Taysom Hill

49ers' road back to Super Bowl made tougher by Drew Brees, Greg Olsen

49ers' road back to Super Bowl made tougher by Drew Brees, Greg Olsen

The 49ers' road back to the Super Bowl always was going to be tougher than their most recent one. That's what happens when you play a first-place schedule as opposed to a third-place one. But based on a couple of developments Tuesday, that road just got even tougher.

First, Drew Brees took to Instagram to let the world know he would be returning for a 20th NFL season and 15th with the New Orleans Saints.

Brees, who turned 41 in January, was scheduled to become an unrestricted free agent next month, but the quarterback previously had made it clear that he would either retire or return for another season in the Big Easy. Clearly, he chose the latter.

While Brees and the Saints still will need to agree to a contract, it appears that is a foregone conclusion. When Brees hit free agency in 2018, he agreed to a two-year, $50 million contract with New Orleans, but with only one year guaranteed.

Brees will be back with the Saints for the 2020 NFL season, but it now appears unlikely that his backup, Teddy Bridgewater, will do the same. Like Brees, Bridgewater is an unrestricted free agent, and is likely to command a higher salary on the open market than New Orleans can afford after he went 5-0 as a starter while Brees was injured last season.

Taysom Hill, the Saints' do-it-all third-string QB, is a restricted free agent, so New Orleans can match any offer for him and stands a much better chance of retaining him than Bridgewater.

The Saints arguably were San Francisco's toughest competition in the NFC last season, and matched the Niners with a 13-3 regular-season record. That was with Brees missing five games with a thumb injury, and there is every reason to believe New Orleans will be one of the best teams in the conference again in 2020.

If the Saints weren't the 49ers' toughest opponent last season, then it probably was the Seattle Seahawks, who beat San Francisco at Levi's Stadium and came within inches of sweeping the regular-season series to win the division title. Seahawks quarterback Russell Wilson has been a thorn in San Francisco's side ever since he was drafted by Seattle in the third round of the 2012 NFL Draft, and he just got another weapon.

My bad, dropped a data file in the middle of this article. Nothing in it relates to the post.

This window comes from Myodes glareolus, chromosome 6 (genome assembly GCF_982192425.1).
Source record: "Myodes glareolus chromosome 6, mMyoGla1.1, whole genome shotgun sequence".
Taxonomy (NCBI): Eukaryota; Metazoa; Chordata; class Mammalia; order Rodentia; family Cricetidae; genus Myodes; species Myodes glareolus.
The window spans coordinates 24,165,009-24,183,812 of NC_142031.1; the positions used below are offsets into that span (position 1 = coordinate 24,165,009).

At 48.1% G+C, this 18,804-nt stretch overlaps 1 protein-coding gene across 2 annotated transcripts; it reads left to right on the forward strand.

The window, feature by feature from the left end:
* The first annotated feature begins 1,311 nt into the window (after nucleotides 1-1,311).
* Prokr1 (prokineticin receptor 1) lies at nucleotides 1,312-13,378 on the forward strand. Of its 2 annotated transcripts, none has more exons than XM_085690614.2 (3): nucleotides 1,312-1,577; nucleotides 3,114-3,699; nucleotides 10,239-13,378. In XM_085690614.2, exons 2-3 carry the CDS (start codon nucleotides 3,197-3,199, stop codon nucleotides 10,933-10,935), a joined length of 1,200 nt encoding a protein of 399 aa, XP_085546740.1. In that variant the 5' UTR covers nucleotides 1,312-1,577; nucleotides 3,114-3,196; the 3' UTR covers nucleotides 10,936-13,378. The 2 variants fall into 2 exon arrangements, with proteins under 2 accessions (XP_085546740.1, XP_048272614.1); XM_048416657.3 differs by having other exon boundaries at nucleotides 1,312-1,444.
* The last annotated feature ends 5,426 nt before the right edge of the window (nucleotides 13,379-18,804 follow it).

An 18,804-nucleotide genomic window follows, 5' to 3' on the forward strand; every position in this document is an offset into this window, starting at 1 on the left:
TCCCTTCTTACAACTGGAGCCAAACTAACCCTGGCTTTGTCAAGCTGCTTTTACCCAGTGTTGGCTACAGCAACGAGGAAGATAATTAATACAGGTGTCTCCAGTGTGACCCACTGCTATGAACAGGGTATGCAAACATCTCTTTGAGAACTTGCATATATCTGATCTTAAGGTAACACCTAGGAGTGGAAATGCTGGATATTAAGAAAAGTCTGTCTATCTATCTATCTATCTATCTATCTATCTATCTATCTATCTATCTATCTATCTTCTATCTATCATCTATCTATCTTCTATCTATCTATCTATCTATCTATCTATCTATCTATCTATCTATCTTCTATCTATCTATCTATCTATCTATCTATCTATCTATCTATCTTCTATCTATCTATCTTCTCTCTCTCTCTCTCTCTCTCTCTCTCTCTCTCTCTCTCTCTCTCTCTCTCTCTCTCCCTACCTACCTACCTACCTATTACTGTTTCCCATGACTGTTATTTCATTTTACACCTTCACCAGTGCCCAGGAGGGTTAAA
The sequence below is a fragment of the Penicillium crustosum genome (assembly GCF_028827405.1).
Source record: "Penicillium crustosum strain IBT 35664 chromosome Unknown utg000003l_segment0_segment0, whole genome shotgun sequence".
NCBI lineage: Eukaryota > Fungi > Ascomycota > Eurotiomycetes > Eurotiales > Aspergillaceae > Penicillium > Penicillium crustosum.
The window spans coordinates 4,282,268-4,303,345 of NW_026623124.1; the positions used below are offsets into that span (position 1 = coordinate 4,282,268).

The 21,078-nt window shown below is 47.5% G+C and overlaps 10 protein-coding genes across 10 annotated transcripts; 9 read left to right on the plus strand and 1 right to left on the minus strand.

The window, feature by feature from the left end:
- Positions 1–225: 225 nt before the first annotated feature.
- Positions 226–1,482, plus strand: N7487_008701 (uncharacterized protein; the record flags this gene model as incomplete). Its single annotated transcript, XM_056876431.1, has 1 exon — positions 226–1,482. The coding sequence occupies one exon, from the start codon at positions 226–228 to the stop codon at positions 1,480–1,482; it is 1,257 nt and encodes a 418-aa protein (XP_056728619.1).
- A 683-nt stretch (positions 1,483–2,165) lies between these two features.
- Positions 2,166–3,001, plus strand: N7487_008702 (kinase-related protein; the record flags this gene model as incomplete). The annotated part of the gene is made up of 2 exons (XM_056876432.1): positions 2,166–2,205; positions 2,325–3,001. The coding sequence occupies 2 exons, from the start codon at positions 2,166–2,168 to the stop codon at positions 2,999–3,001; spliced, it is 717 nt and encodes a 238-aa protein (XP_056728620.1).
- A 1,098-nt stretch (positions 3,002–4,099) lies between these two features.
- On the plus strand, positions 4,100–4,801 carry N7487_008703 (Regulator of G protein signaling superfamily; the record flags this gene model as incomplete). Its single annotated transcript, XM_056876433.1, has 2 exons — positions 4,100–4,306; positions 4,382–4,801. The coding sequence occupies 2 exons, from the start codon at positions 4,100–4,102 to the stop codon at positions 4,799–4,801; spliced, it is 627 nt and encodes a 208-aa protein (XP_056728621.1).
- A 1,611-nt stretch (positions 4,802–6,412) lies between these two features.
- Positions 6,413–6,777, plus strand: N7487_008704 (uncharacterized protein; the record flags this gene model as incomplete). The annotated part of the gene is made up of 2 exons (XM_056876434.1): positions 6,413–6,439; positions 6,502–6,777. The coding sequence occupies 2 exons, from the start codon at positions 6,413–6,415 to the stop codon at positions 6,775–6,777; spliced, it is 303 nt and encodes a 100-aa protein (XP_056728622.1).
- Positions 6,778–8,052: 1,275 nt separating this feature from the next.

Former Carolina Panthers tight end Greg Olsen signed a one-year, $7 million contract with the Seahawks on Tuesday with $5.5 million guaranteed. ESPN's Adam Schefter was first to report the news.

Olsen isn't what he once was, as injuries have taken their toll on the 13-year NFL veteran. Still, after being limited to 16 combined games over the 2017 and 2018 seasons, Olsen appeared in 14 games for Carolina last year and hauled in 52 receptions for 597 yards and two touchdowns. 

With Will Dissly coming off a ruptured Achilles tendon, Jacob Hollister a restricted free agent and Luke Willson an unrestricted free agent, Seattle was in dire need of some quality tight end depth. Olsen checks that box, and since he was released by the Panthers, the signing won't cost the Seahawks a compensatory draft pick.

With wide receivers Tyler Lockett and DK Metcalf posing major problems on the outside, Olsen likely will have more room to operate in the middle of the field than all those years spent in Carolina, where he was often his team's No. 1 receiving option. Of course, he'll have to stay healthy to be of use.

[RELATED: 49ers have solid running backs, but group lacks something]

The 49ers have some tough decisions to make in how they plan to load up for next season. Clearly, some of their top competitors already have begun that process.

Saints' Sean Payton snaps over failed two-point conversion vs. 49ers

Saints' Sean Payton snaps over failed two-point conversion vs. 49ers

Saints coach Sean Payton wasn't in a mood to be second-guessed following his team's last-minute Week 14 loss to the 49ers.

San Francisco ultimately won the thrilling back-and-forth matchup by two measly points -- a game in which New Orleans attempted two two-point conversions.

Both failed.

After Tre'Quan Smith scored on an 18-yard touchdown pass to give New Orleans a 46-45 lead with 53 seconds remaining, quarterback Drew Brees went back to the same well for the two-point conversion attempt, but the pass intended fell incomplete. On the ensuing possession, 49ers tight end George Kittle caught a 39-yard reception on fourth-and-2, eventually setting up a game-winning Robbie Gould 30-yard field goal as time expired.

But after the tough loss, it was the former two-point try, not the latter, that Payton was questioned about -- while shopping for groceries, no less.